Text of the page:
World War II veterans Jack Foy, left, and Bob Izumy talk before a wreath-laying ceremony in Bastogne, Belgium, Dec. 13, 2014, that was part of commemorations marking the 70th anniversary of the Battle of the Bulge. (Michael Abrams/Stars and Stripes)
American soldiers stand in formation at a wreath-laying ceremony on McAuliffe square in Bastogne, Belgium, Saturday, Dec. 13, 2014. The ceremony was part of commemorations marking the 70th anniversary of the Battle of the Bulge.
American soldiers stand in formation at a wreath-laying ceremony on McAuliffe square in Bastogne, Belgium, Saturday, Dec. 13, 2014. The ceremony was part of commemorations marking the 70th anniversary of the Battle of the Bulge. (Michael Abrams/Stars and Stripes)
American World War II veterans salute during a wreath-laying ceremony on McAuliffe square in Bastogne, Belgium, Saturday, Dec. 13, 2014. The ceremony was part of commemorations marking the 70th anniversary of the Battle of the Bulge. The statue of Gen. Anthony McAuliffe is in the foreground at right.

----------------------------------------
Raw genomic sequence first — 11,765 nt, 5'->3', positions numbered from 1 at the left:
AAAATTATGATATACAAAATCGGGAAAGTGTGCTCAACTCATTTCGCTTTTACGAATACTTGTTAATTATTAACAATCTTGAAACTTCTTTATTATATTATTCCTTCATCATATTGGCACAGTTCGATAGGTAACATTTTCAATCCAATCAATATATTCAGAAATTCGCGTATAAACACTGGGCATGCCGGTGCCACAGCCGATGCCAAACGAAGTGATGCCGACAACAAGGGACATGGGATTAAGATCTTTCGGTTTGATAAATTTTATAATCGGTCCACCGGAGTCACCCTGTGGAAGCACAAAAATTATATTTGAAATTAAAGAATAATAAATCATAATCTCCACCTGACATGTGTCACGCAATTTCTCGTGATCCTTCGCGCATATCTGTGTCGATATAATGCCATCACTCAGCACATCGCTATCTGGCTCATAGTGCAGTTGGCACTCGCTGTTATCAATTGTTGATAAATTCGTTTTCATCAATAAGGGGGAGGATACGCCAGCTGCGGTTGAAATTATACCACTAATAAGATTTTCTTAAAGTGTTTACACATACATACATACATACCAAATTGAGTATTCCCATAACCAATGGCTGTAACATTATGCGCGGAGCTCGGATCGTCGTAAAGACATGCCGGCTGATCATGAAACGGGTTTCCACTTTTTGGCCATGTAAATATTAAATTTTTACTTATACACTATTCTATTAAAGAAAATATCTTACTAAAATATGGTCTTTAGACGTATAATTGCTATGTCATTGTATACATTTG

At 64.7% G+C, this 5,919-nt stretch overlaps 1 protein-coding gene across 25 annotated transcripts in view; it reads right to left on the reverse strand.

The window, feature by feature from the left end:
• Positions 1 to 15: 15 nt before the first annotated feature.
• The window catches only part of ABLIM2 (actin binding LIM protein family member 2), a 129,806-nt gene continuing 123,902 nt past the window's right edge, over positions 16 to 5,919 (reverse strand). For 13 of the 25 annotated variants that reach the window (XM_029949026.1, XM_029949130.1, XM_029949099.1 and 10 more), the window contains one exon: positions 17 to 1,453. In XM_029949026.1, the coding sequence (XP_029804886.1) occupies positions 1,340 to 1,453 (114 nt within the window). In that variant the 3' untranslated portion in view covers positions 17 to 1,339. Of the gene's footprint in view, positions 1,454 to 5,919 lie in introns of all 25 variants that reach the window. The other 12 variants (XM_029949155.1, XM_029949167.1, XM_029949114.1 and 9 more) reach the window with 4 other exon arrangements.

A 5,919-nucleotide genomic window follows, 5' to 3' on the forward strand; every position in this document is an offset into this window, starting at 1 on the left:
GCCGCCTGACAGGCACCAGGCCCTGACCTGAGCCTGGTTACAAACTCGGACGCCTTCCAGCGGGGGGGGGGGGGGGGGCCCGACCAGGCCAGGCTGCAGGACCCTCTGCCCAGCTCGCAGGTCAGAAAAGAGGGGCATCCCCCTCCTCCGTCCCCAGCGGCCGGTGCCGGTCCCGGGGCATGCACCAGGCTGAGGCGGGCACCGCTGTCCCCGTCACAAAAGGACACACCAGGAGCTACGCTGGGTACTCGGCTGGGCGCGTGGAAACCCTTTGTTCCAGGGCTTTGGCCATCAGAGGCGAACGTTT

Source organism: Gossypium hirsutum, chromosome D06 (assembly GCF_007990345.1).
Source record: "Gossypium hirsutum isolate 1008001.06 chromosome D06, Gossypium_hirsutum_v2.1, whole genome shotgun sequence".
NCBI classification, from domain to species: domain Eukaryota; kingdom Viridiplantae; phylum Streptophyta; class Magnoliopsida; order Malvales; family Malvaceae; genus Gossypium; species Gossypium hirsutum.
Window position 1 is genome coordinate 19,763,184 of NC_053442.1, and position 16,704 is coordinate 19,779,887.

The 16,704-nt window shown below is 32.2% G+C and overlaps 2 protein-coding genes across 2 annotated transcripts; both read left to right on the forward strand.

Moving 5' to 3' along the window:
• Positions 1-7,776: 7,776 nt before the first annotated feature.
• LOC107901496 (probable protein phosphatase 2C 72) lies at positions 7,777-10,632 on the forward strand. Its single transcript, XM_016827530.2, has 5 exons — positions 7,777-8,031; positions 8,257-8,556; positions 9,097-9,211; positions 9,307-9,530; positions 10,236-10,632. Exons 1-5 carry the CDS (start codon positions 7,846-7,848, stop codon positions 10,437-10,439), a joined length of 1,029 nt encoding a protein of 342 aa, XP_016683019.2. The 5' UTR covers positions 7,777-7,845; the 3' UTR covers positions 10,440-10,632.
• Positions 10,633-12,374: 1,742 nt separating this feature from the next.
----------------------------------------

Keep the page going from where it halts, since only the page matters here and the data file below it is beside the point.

American World War II veterans salute during a wreath-laying ceremony on McAuliffe square in Bastogne, Belgium, Saturday, Dec. 13, 2014. The ceremony was part of commemorations marking the 70th anniversary of the Battle of the Bulge. The statue of Gen. Anthony McAuliffe is in the foreground at right. (Michael Abrams/Stars and Stripes)
Dressed for the occasion, a group of girls waits for King Philippe and Queen Mathilde of Belgium to pass by following a wreath-laying ceremony in Bastogne, Belgium, on Dec. 13, 2014, that was part of commemorations marking the 70th anniversary of the Battle of the Bulge.
Dressed for the occasion, a group of girls waits for King Philippe and Queen Mathilde of Belgium to pass by following a wreath-laying ceremony in Bastogne, Belgium, on Dec. 13, 2014, that was part of commemorations marking the 70th anniversary of the Battle of the Bulge. (Michael Abrams/Stars and Stripes)
Queen Mathilde of Belgium talks to a boy wearing World War II-style garb following a wreath-laying ceremony in Bastogne, Belgium, Dec. 13, 2014, that was part of commemorations marking the 70th anniversary of the Battle of the Bulge.